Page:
When it comes to scones, the maple-oat variety is at the top of my list. I originally set out to develop my own recipe this week, but when I discovered Smitten Kitchen's version, I realized there was no need. Her recipe has it all: rolled oats, real maple syrup, a touch of whole wheat, and enough butter to hold it all together. Yum.
In her head note to the recipe, Deb of Smitten Kitchen mentions that these scones "are just barely sweet yet not at all gritty with healthfulness." Not being a fan of sweet-sweet breakfast pastries and yet still craving an indulgence, this really spoke to me. I also liked that it used real maple syrup since many recipes rely on extract or call for maple sugar, which is hard to find. There is only an extra tablespoon of sugar to bolster the maple syrup, so I was really expecting the maple flavor to shine through.
The dough for these scones was surprisingly soft to the point of being dry. In fact, it reminded me a lot of pastry dough, which looks like a mass of crumbs until you try squeezing a handful together. I did end up needing to add another 1/4 cup of milk to get it to come together and feared that I might be over-working the dough at that point. Once it was formed, however, the dough was easy to handle and cut into triangles.
When it came to the taste test, I had to adjust some of my expectations. Understand: these are delicious scones in their own right. They're crunchy and flaky, nutty-tasting from the oats and whole wheat flour, and have just the barest touch of sweetness. I thought they were a bit dry and tough (most likely my own fault), but I would proudly serve these to my brunch guests and hoard the leftovers.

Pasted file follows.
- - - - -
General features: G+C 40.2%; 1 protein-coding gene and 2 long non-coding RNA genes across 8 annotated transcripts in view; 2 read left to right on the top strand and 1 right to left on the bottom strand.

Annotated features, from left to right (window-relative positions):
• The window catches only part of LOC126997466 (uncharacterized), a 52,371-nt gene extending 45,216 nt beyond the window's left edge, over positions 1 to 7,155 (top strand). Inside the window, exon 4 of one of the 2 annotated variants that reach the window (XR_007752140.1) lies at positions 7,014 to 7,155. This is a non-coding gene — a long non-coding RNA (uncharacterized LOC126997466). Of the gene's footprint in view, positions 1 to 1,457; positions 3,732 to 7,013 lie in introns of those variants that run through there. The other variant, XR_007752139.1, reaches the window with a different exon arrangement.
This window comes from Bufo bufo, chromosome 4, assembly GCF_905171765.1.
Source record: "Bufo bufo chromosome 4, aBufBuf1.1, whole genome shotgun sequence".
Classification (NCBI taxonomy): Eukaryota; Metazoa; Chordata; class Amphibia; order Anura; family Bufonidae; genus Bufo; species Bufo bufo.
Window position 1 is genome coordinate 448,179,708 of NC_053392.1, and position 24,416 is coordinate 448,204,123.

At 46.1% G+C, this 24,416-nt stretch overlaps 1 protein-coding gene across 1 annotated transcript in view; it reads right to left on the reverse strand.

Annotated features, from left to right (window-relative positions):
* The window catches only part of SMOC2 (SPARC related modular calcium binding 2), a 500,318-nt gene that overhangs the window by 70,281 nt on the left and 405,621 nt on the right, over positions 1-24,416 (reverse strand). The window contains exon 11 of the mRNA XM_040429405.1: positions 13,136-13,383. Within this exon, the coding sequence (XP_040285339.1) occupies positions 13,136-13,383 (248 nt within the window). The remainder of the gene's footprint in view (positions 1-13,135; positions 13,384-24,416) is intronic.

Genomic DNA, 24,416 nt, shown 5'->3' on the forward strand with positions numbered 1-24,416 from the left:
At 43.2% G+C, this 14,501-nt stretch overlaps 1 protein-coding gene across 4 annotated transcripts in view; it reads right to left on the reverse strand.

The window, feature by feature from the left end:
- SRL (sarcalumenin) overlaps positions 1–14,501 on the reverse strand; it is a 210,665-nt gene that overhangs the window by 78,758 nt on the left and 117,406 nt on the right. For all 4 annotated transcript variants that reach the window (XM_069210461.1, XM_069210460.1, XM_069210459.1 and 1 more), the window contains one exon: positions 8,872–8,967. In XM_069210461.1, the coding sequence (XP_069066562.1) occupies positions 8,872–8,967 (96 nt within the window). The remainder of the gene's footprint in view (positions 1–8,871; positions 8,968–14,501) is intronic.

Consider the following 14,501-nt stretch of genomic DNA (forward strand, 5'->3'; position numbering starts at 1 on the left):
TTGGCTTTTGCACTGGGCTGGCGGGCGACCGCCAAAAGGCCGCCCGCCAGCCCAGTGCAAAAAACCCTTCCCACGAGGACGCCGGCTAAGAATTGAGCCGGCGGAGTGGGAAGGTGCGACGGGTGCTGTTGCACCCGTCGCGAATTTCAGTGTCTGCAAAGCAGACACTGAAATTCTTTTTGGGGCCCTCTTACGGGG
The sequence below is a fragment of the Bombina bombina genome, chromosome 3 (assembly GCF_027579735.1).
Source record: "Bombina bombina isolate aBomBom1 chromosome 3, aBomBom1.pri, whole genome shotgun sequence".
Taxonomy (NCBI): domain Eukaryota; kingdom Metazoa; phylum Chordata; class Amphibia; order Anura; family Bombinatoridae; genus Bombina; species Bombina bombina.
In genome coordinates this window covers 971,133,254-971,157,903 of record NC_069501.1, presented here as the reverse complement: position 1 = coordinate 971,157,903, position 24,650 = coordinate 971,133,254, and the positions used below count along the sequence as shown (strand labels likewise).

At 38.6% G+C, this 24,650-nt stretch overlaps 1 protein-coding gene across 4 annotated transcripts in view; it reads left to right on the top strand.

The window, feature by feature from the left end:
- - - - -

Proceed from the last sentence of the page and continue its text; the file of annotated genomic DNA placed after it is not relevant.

It's just that they weren't quite what I'd been craving since first reading the words "oat and maple." I really wanted more of the maple flavor to shine through - adding a quick icing made with two tablespoons of maple syrup helped with this, actually. The texture also wasn't quite right to me, a little too dense where I wanted tenderness, perhaps.
Again, I loved these scones and heartily recommend making them. Maybe I just need to develop my own personal version after all!
I'd be curious to hear your impressions. Have any of you tried this recipe? Or have a favorite maple-oat recipe to share?
• Get the Recipe! Oat and Maple Syrup Scones from Smitten Kitchen
Related: What to Make with Whole Wheat Pastry Flour?
(Images: Emma Christensen)